Live: PJ Harvey Focuses on the New Stuff Terminal 5

04/21/2011 12:19 PM |

With an enormous raven’s wing headdress and a blinding white gown, PJ Harvey looked like a film still of a Pagan wedding beset by Hitchcock’s birds. With that powerful stare and that miraculous voice coming from a real, live person, she hardly gave the impression of being at the mercy of anything. Or even of being a real, live person, come to think of it. Near the end of her second Terminal 5 set in two days, I finally decided she looked and carried herself most like a Norse valkyrie—a blinding vision selecting those who will fall in battle, carrying them to the great beyond. Or, just like a true rock star. The magnitude of Harvey’s presence is not to be underestimated. It could light up the West Side.

She stood cradling an auto harp on far stage left, her band of respectable older gentlemen sequestered in the opposite corner. It was a weird set-up, but it gave Harvey the room she needed to stalk and preen, moves that were strikingly some of the night’s biggest applause points. Avid crowd response to gestures and looks stood out because the crowd was overwhelmingly subdued and expectant. Harvey has remained relevant where most of her 90s alt-god peers haven’t because of an intense focus on her current creative impulse and an aloofness towards her hallowed past. She’s a peer in restlessness to a band like Radiohead in that way. (Her 2011 release is surely better than theirs.) But that in-the-now artistic spirit translated into a set where Let England Shake was played in its entirety along with precious little else. The show’s highlights were necessarily that album’s.

The set-opening sequence of “Let England Shake” and “The Words That Maketh Murder” were powerfully alive, not at all tripped up by the album’s digressions into sampled snippets (which were just piped in, disconnected, for the band to play over). “The Glorious Land”’s grotesque call and response—“What is the glorious fruit of our land? The fruit is deformed children!”—had a stomping weight and sort of a perverse glee to it live. Ballads like “The Last Living Rose” were as low-key and gorgeous as expected, lifted by the fact that, God, she really does just open her mouth and sound like that. (We didn’t hear her speaking voice until she said “thank you” at the main set’s conclusion.) But a full room of people waiting for something else takes a toll, especially in a place like Terminal 5 which often feels like finding yourself in the general vicinity of a concert rather than being at one. Harvey is not a newbie basking in the glow of her Best New Music’ed debut, after all.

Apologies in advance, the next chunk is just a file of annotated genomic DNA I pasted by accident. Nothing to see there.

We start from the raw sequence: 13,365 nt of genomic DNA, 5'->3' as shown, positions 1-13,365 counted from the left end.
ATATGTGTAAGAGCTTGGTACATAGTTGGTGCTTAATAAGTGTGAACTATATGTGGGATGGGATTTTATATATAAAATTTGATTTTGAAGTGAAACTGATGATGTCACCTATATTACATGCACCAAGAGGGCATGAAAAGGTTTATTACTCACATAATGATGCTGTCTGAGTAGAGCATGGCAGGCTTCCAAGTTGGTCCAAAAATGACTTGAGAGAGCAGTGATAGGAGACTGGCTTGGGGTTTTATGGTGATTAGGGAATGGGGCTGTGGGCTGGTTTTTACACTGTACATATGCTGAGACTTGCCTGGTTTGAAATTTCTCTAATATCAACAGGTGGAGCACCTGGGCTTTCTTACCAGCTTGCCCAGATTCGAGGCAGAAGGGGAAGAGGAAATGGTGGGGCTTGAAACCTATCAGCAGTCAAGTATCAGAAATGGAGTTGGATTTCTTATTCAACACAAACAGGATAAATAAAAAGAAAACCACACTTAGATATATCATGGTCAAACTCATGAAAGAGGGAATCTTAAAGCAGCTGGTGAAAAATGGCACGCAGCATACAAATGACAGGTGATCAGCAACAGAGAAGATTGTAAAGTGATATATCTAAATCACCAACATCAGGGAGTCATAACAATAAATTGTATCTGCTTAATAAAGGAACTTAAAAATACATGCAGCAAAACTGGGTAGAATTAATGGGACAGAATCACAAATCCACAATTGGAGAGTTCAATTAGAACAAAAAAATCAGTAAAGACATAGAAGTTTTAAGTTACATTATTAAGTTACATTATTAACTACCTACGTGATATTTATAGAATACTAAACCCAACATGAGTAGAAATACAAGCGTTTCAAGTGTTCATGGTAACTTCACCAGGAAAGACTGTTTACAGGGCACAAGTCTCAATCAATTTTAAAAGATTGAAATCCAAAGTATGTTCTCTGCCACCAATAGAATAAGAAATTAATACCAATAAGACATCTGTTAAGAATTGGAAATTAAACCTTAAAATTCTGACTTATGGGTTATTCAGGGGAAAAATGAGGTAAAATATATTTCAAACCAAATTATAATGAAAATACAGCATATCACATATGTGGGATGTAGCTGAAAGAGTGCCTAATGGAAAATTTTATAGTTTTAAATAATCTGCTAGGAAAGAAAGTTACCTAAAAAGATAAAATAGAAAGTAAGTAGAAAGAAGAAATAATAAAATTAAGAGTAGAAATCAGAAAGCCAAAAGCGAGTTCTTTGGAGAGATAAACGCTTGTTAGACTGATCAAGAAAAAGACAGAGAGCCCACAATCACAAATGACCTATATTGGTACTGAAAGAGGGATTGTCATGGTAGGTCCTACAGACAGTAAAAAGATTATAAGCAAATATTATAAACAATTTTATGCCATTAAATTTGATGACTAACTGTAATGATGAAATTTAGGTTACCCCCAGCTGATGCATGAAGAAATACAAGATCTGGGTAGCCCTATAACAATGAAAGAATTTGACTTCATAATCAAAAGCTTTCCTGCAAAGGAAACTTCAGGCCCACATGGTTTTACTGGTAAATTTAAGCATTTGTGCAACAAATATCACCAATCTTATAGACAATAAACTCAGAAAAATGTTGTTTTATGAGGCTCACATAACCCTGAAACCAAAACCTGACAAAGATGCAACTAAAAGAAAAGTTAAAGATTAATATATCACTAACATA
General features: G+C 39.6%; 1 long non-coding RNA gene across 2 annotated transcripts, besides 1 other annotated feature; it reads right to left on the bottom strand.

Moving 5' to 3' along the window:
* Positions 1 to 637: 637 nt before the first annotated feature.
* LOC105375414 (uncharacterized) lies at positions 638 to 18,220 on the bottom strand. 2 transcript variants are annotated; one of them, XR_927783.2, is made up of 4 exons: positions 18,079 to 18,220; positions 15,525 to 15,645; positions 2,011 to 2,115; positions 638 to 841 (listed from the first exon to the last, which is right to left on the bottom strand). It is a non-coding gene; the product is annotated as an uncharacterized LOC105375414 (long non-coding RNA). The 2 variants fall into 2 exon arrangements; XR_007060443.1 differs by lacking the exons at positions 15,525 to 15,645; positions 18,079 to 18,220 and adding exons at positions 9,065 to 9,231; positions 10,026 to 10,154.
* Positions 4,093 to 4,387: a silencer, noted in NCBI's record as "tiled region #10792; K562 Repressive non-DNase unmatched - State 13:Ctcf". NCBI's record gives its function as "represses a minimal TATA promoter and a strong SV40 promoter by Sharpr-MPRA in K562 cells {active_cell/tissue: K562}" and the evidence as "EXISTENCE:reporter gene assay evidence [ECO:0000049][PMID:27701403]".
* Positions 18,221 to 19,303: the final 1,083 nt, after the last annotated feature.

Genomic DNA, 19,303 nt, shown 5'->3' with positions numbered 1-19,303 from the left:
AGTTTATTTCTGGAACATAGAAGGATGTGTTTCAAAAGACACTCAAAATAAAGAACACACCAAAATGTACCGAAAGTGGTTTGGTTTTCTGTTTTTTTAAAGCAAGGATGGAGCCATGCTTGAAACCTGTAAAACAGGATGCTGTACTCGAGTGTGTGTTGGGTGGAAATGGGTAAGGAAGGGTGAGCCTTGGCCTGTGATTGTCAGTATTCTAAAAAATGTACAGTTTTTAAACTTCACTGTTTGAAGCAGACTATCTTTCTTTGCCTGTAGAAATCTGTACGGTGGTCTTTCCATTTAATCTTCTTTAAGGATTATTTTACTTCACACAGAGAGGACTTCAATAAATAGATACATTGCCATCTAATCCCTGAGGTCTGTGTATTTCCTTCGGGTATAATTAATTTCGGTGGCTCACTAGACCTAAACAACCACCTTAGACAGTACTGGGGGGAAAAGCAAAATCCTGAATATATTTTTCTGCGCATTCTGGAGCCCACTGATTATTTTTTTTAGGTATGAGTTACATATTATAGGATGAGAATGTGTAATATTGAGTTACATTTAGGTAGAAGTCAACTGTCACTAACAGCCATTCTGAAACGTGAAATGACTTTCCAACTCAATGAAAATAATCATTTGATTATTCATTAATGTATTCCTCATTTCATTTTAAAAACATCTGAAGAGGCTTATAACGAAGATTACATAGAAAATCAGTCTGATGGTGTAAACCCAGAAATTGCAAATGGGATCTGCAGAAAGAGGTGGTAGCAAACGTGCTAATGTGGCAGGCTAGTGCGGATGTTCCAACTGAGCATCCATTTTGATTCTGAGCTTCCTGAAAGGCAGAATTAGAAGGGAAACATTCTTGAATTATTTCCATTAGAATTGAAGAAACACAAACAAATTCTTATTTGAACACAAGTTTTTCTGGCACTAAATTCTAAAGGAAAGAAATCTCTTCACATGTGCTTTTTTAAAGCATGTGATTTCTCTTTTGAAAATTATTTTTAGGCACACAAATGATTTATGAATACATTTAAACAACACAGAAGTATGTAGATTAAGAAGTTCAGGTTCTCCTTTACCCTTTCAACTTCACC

The glimpses into her back catalog, fleeting as they were, were at least a little thrilling. “C’mon Billy” still has desperate, creepy power (we were sadly robbed the previous night’s thrown crumb of “Down by the Water”). “The Pocket Knife” from Uh Huh Her was a deft, defiant inclusion from a generally minor record. “The Big Exit” from Stories From the City, Stories From the Sea led the encore with a high-tide of fan devotion (in a crowd that so wanted to be more devoted, still). Had she followed that with something visceral like “50 Ft. Queenie” the place would have ripped itself apart. Instead it was a still and pretty version of “Angelene,” beautiful and slightly deflating—the whole show’s dynamic in miniature. For me, the highlights were two intimate inclusions from the sublimely weird and haunting White Chalk. “The Devil” came early in the show and the jazzily rearranged “Silence” closed the encore. Let England Shake’s political anger is no doubt deeply felt, but it still feels as if it’s coming from a distance. It’s an acid tongued Op-ed, rather than a compulsively scribbled diary page. She gave us her brain when we wanted her guts.

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